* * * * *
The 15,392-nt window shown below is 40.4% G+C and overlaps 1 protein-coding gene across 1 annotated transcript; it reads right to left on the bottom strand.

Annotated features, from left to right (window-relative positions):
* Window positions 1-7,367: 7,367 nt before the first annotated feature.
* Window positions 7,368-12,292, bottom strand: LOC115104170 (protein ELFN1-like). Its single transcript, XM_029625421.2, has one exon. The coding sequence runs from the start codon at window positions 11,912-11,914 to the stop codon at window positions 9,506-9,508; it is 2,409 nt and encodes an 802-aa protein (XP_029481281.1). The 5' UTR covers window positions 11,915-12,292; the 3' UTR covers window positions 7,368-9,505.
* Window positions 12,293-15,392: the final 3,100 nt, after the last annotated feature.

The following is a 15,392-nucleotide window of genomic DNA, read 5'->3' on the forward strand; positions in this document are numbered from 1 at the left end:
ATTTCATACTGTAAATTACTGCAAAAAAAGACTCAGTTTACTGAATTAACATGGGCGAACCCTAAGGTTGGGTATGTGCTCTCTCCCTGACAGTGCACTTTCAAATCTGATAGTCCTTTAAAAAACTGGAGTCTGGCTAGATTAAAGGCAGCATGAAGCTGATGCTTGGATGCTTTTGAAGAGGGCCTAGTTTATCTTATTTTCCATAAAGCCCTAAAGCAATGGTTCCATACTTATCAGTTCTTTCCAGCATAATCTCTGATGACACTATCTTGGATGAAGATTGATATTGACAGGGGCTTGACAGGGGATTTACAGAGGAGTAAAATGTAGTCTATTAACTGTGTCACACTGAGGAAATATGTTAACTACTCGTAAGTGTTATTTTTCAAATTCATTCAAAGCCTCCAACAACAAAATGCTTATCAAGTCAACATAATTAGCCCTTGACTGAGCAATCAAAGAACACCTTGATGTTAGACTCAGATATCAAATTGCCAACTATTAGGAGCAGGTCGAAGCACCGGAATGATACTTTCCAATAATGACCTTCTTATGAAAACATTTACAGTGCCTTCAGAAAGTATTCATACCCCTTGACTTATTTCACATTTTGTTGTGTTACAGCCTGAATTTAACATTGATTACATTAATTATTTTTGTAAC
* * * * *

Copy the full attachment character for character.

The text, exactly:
The 15,392-nt window shown below is 40.4% G+C and overlaps 1 protein-coding gene across 1 annotated transcript; it reads right to left on the bottom strand.

Annotated features, from left to right (window-relative positions):
* Window positions 1-7,367: 7,367 nt before the first annotated feature.
* Window positions 7,368-12,292, bottom strand: LOC115104170 (protein ELFN1-like). Its single transcript, XM_029625421.2, has one exon. The coding sequence runs from the start codon at window positions 11,912-11,914 to the stop codon at window positions 9,506-9,508; it is 2,409 nt and encodes an 802-aa protein (XP_029481281.1). The 5' UTR covers window positions 11,915-12,292; the 3' UTR covers window positions 7,368-9,505.
* Window positions 12,293-15,392: the final 3,100 nt, after the last annotated feature.

The following is a 15,392-nucleotide window of genomic DNA, read 5'->3' on the forward strand; positions in this document are numbered from 1 at the left end:
ATTTCATACTGTAAATTACTGCAAAAAAAGACTCAGTTTACTGAATTAACATGGGCGAACCCTAAGGTTGGGTATGTGCTCTCTCCCTGACAGTGCACTTTCAAATCTGATAGTCCTTTAAAAAACTGGAGTCTGGCTAGATTAAAGGCAGCATGAAGCTGATGCTTGGATGCTTTTGAAGAGGGCCTAGTTTATCTTATTTTCCATAAAGCCCTAAAGCAATGGTTCCATACTTATCAGTTCTTTCCAGCATAATCTCTGATGACACTATCTTGGATGAAGATTGATATTGACAGGGGCTTGACAGGGGATTTACAGAGGAGTAAAATGTAGTCTATTAACTGTGTCACACTGAGGAAATATGTTAACTACTCGTAAGTGTTATTTTTCAAATTCATTCAAAGCCTCCAACAACAAAATGCTTATCAAGTCAACATAATTAGCCCTTGACTGAGCAATCAAAGAACACCTTGATGTTAGACTCAGATATCAAATTGCCAACTATTAGGAGCAGGTCGAAGCACCGGAATGATACTTTCCAATAATGACCTTCTTATGAAAACATTTACAGTGCCTTCAGAAAGTATTCATACCCCTTGACTTATTTCACATTTTGTTGTGTTACAGCCTGAATTTAACATTGATTACATTAATTATTTTTGTAAC